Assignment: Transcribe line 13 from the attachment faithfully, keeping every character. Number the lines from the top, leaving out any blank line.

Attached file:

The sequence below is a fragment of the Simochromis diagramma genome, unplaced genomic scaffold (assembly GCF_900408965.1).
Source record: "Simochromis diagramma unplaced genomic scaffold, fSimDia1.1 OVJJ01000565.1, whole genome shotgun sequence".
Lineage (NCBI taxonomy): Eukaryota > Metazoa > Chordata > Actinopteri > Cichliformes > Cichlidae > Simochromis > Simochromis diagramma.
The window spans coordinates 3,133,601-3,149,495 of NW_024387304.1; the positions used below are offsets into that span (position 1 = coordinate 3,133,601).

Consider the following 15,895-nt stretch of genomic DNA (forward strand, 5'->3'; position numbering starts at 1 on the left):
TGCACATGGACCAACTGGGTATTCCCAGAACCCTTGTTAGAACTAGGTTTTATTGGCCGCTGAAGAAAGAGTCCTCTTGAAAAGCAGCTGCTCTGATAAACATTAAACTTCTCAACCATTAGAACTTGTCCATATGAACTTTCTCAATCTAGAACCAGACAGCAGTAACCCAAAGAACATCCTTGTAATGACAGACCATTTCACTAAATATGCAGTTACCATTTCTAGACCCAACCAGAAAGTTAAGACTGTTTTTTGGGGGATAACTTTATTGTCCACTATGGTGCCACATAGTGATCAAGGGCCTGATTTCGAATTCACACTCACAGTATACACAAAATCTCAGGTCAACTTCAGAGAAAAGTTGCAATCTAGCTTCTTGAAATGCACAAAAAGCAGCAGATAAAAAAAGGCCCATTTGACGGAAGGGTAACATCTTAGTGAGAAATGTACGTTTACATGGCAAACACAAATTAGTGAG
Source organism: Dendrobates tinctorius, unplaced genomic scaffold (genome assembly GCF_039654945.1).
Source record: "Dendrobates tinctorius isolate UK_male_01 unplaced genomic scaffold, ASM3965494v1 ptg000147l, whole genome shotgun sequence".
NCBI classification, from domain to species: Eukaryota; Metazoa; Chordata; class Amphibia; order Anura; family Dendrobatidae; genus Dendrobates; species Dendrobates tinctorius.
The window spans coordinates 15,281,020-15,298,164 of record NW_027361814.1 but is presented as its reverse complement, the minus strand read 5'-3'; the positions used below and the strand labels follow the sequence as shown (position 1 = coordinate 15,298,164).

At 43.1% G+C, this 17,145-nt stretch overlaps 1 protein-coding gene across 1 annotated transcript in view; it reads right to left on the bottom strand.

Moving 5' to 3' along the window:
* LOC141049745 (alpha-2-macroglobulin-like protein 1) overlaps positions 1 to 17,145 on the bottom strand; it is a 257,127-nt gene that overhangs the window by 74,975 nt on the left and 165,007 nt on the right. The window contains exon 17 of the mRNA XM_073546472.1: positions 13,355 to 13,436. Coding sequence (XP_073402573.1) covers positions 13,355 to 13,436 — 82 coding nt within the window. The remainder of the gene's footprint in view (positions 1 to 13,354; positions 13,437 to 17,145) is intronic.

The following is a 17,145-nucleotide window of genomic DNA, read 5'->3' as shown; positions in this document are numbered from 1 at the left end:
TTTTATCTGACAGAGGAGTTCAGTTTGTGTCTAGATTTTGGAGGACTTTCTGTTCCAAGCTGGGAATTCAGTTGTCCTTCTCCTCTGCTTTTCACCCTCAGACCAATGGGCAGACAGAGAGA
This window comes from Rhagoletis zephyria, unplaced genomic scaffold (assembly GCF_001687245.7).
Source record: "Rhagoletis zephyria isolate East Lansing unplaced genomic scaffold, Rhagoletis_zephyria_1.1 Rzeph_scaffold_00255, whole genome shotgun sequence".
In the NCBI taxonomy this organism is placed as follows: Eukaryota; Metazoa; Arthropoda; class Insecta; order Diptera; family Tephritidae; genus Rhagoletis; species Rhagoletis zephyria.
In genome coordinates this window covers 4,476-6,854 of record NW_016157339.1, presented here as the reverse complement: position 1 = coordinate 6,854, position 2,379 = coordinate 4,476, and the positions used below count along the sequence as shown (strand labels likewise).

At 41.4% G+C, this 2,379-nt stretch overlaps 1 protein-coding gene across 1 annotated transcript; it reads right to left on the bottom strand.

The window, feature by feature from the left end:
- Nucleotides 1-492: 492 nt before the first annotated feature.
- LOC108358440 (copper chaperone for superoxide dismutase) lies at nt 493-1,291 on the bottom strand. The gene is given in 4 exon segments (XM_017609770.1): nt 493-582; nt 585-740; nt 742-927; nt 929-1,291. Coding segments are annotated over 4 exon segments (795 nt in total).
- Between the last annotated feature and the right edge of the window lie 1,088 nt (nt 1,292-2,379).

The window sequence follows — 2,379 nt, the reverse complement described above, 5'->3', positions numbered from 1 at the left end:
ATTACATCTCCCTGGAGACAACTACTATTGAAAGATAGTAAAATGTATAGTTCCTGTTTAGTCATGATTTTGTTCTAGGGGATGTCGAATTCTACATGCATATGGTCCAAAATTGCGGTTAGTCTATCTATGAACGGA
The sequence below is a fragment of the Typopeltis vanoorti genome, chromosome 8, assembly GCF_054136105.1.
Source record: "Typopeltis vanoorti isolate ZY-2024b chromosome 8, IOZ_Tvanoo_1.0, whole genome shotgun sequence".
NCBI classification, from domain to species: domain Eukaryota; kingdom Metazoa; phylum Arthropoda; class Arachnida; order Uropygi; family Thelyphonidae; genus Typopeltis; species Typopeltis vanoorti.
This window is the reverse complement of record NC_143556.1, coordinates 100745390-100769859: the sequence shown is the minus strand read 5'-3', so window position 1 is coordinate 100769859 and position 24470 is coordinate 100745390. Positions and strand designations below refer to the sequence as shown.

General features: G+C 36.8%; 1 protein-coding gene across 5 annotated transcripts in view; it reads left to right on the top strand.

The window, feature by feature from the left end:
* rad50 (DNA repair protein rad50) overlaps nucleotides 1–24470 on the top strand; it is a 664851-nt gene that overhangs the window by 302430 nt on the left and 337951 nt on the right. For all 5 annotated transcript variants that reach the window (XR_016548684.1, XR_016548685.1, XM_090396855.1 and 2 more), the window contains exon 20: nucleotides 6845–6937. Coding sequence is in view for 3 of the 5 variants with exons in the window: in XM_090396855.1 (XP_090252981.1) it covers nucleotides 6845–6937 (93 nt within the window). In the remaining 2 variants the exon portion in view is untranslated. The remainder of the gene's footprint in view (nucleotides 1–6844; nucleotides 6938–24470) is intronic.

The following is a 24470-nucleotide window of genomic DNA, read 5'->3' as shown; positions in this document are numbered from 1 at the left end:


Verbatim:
* LOC141049745 (alpha-2-macroglobulin-like protein 1) overlaps positions 1 to 17,145 on the bottom strand; it is a 257,127-nt gene that overhangs the window by 74,975 nt on the left and 165,007 nt on the right. The window contains exon 17 of the mRNA XM_073546472.1: positions 13,355 to 13,436. Coding sequence (XP_073402573.1) covers positions 13,355 to 13,436 — 82 coding nt within the window. The remainder of the gene's footprint in view (positions 1 to 13,354; positions 13,437 to 17,145) is intronic.